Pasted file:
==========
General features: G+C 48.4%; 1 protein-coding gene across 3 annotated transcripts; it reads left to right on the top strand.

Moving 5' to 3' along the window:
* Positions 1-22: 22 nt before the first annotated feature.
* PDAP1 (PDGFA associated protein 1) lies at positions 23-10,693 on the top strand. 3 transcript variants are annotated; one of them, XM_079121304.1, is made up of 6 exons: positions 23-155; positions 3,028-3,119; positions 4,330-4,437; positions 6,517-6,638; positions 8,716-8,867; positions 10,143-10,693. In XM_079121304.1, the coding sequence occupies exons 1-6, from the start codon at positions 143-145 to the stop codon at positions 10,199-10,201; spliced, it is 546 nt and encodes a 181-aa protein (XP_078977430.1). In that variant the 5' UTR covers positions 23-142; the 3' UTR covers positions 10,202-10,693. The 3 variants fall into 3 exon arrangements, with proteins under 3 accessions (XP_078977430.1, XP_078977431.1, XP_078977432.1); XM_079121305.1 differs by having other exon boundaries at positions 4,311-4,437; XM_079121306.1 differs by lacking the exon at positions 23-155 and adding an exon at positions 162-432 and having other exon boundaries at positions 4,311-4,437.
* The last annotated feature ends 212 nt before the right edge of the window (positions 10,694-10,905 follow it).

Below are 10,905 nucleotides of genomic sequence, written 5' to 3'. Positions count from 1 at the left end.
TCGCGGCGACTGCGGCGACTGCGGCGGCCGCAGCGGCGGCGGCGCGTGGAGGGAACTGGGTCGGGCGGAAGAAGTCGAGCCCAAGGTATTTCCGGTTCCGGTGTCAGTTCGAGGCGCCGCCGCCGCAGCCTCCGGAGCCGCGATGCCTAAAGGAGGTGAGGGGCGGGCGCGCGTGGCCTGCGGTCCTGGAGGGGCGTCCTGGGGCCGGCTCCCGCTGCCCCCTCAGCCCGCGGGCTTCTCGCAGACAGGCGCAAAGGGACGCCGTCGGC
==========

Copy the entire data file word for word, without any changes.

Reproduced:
General features: G+C 48.4%; 1 protein-coding gene across 3 annotated transcripts; it reads left to right on the top strand.

Moving 5' to 3' along the window:
* Positions 1-22: 22 nt before the first annotated feature.
* PDAP1 (PDGFA associated protein 1) lies at positions 23-10,693 on the top strand. 3 transcript variants are annotated; one of them, XM_079121304.1, is made up of 6 exons: positions 23-155; positions 3,028-3,119; positions 4,330-4,437; positions 6,517-6,638; positions 8,716-8,867; positions 10,143-10,693. In XM_079121304.1, the coding sequence occupies exons 1-6, from the start codon at positions 143-145 to the stop codon at positions 10,199-10,201; spliced, it is 546 nt and encodes a 181-aa protein (XP_078977430.1). In that variant the 5' UTR covers positions 23-142; the 3' UTR covers positions 10,202-10,693. The 3 variants fall into 3 exon arrangements, with proteins under 3 accessions (XP_078977430.1, XP_078977431.1, XP_078977432.1); XM_079121305.1 differs by having other exon boundaries at positions 4,311-4,437; XM_079121306.1 differs by lacking the exon at positions 23-155 and adding an exon at positions 162-432 and having other exon boundaries at positions 4,311-4,437.
* The last annotated feature ends 212 nt before the right edge of the window (positions 10,694-10,905 follow it).

Below are 10,905 nucleotides of genomic sequence, written 5' to 3'. Positions count from 1 at the left end.
TCGCGGCGACTGCGGCGACTGCGGCGGCCGCAGCGGCGGCGGCGCGTGGAGGGAACTGGGTCGGGCGGAAGAAGTCGAGCCCAAGGTATTTCCGGTTCCGGTGTCAGTTCGAGGCGCCGCCGCCGCAGCCTCCGGAGCCGCGATGCCTAAAGGAGGTGAGGGGCGGGCGCGCGTGGCCTGCGGTCCTGGAGGGGCGTCCTGGGGCCGGCTCCCGCTGCCCCCTCAGCCCGCGGGCTTCTCGCAGACAGGCGCAAAGGGACGCCGTCGGC